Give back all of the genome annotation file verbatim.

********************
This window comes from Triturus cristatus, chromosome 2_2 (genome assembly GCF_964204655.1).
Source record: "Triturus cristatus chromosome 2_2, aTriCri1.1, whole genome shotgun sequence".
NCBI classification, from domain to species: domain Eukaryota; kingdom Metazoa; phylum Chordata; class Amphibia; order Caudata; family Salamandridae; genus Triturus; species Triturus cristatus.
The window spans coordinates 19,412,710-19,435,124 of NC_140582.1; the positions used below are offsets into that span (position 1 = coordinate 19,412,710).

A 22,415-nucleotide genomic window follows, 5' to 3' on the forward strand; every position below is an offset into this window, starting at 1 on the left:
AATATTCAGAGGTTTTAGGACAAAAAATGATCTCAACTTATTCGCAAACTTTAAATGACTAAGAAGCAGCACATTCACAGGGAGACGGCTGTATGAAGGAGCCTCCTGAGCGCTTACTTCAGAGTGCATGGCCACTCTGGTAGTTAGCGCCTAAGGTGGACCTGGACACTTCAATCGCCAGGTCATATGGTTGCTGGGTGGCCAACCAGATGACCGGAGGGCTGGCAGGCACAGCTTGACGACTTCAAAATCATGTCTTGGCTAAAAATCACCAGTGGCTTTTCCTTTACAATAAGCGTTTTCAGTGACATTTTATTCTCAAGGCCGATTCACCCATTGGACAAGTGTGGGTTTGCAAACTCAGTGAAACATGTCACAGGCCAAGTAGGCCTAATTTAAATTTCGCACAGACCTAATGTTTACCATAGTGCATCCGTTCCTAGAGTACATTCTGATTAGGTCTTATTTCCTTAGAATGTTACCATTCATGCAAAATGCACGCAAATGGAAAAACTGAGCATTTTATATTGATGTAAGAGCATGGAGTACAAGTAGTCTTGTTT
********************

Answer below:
This window comes from Triturus cristatus, chromosome 2_2 (genome assembly GCF_964204655.1).
Source record: "Triturus cristatus chromosome 2_2, aTriCri1.1, whole genome shotgun sequence".
NCBI classification, from domain to species: domain Eukaryota; kingdom Metazoa; phylum Chordata; class Amphibia; order Caudata; family Salamandridae; genus Triturus; species Triturus cristatus.
The window spans coordinates 19,412,710-19,435,124 of NC_140582.1; the positions used below are offsets into that span (position 1 = coordinate 19,412,710).

A 22,415-nucleotide genomic window follows, 5' to 3' on the forward strand; every position below is an offset into this window, starting at 1 on the left:
AATATTCAGAGGTTTTAGGACAAAAAATGATCTCAACTTATTCGCAAACTTTAAATGACTAAGAAGCAGCACATTCACAGGGAGACGGCTGTATGAAGGAGCCTCCTGAGCGCTTACTTCAGAGTGCATGGCCACTCTGGTAGTTAGCGCCTAAGGTGGACCTGGACACTTCAATCGCCAGGTCATATGGTTGCTGGGTGGCCAACCAGATGACCGGAGGGCTGGCAGGCACAGCTTGACGACTTCAAAATCATGTCTTGGCTAAAAATCACCAGTGGCTTTTCCTTTACAATAAGCGTTTTCAGTGACATTTTATTCTCAAGGCCGATTCACCCATTGGACAAGTGTGGGTTTGCAAACTCAGTGAAACATGTCACAGGCCAAGTAGGCCTAATTTAAATTTCGCACAGACCTAATGTTTACCATAGTGCATCCGTTCCTAGAGTACATTCTGATTAGGTCTTATTTCCTTAGAATGTTACCATTCATGCAAAATGCACGCAAATGGAAAAACTGAGCATTTTATATTGATGTAAGAGCATGGAGTACAAGTAGTCTTGTTT